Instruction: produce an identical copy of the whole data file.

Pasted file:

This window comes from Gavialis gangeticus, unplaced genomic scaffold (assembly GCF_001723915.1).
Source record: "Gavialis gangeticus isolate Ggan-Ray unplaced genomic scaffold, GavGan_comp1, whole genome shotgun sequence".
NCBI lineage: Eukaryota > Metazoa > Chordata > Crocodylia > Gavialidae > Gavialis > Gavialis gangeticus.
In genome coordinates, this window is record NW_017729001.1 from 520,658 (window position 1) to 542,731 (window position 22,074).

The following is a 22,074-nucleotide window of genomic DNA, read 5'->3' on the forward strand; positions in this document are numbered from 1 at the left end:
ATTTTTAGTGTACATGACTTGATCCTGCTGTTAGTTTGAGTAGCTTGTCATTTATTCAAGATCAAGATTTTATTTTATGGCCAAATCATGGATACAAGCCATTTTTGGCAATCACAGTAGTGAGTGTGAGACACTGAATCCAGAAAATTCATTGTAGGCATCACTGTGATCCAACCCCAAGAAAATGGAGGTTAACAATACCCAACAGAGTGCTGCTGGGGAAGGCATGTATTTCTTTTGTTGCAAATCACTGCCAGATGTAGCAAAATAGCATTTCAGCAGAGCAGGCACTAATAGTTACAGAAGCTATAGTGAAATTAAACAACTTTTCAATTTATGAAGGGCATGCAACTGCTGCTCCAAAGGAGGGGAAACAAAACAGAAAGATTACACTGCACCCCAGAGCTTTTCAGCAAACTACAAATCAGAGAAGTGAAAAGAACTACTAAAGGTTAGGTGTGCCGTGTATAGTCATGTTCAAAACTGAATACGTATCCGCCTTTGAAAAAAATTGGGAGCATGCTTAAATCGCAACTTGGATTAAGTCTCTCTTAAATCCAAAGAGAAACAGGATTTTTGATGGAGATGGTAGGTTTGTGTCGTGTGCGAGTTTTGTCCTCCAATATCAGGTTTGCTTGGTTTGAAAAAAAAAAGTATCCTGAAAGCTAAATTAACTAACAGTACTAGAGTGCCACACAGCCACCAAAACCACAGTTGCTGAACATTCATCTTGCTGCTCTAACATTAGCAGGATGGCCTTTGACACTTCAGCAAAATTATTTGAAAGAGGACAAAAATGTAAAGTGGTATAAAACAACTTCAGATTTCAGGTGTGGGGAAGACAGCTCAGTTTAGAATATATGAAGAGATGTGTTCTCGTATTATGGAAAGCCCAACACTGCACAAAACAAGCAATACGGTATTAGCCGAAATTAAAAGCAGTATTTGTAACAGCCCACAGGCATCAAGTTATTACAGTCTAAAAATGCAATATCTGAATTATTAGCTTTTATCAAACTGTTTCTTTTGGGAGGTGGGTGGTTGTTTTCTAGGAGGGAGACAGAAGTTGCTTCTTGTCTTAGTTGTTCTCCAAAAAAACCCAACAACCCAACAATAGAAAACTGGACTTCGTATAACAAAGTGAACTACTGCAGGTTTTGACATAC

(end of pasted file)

This window comes from Gavialis gangeticus, unplaced genomic scaffold (assembly GCF_001723915.1).
Source record: "Gavialis gangeticus isolate Ggan-Ray unplaced genomic scaffold, GavGan_comp1, whole genome shotgun sequence".
NCBI lineage: Eukaryota > Metazoa > Chordata > Crocodylia > Gavialidae > Gavialis > Gavialis gangeticus.
In genome coordinates, this window is record NW_017729001.1 from 520,658 (window position 1) to 542,731 (window position 22,074).

The following is a 22,074-nucleotide window of genomic DNA, read 5'->3' on the forward strand; positions in this document are numbered from 1 at the left end:
ATTTTTAGTGTACATGACTTGATCCTGCTGTTAGTTTGAGTAGCTTGTCATTTATTCAAGATCAAGATTTTATTTTATGGCCAAATCATGGATACAAGCCATTTTTGGCAATCACAGTAGTGAGTGTGAGACACTGAATCCAGAAAATTCATTGTAGGCATCACTGTGATCCAACCCCAAGAAAATGGAGGTTAACAATACCCAACAGAGTGCTGCTGGGGAAGGCATGTATTTCTTTTGTTGCAAATCACTGCCAGATGTAGCAAAATAGCATTTCAGCAGAGCAGGCACTAATAGTTACAGAAGCTATAGTGAAATTAAACAACTTTTCAATTTATGAAGGGCATGCAACTGCTGCTCCAAAGGAGGGGAAACAAAACAGAAAGATTACACTGCACCCCAGAGCTTTTCAGCAAACTACAAATCAGAGAAGTGAAAAGAACTACTAAAGGTTAGGTGTGCCGTGTATAGTCATGTTCAAAACTGAATACGTATCCGCCTTTGAAAAAAATTGGGAGCATGCTTAAATCGCAACTTGGATTAAGTCTCTCTTAAATCCAAAGAGAAACAGGATTTTTGATGGAGATGGTAGGTTTGTGTCGTGTGCGAGTTTTGTCCTCCAATATCAGGTTTGCTTGGTTTGAAAAAAAAAAGTATCCTGAAAGCTAAATTAACTAACAGTACTAGAGTGCCACACAGCCACCAAAACCACAGTTGCTGAACATTCATCTTGCTGCTCTAACATTAGCAGGATGGCCTTTGACACTTCAGCAAAATTATTTGAAAGAGGACAAAAATGTAAAGTGGTATAAAACAACTTCAGATTTCAGGTGTGGGGAAGACAGCTCAGTTTAGAATATATGAAGAGATGTGTTCTCGTATTATGGAAAGCCCAACACTGCACAAAACAAGCAATACGGTATTAGCCGAAATTAAAAGCAGTATTTGTAACAGCCCACAGGCATCAAGTTATTACAGTCTAAAAATGCAATATCTGAATTATTAGCTTTTATCAAACTGTTTCTTTTGGGAGGTGGGTGGTTGTTTTCTAGGAGGGAGACAGAAGTTGCTTCTTGTCTTAGTTGTTCTCCAAAAAAACCCAACAACCCAACAATAGAAAACTGGACTTCGTATAACAAAGTGAACTACTGCAGGTTTTGACATAC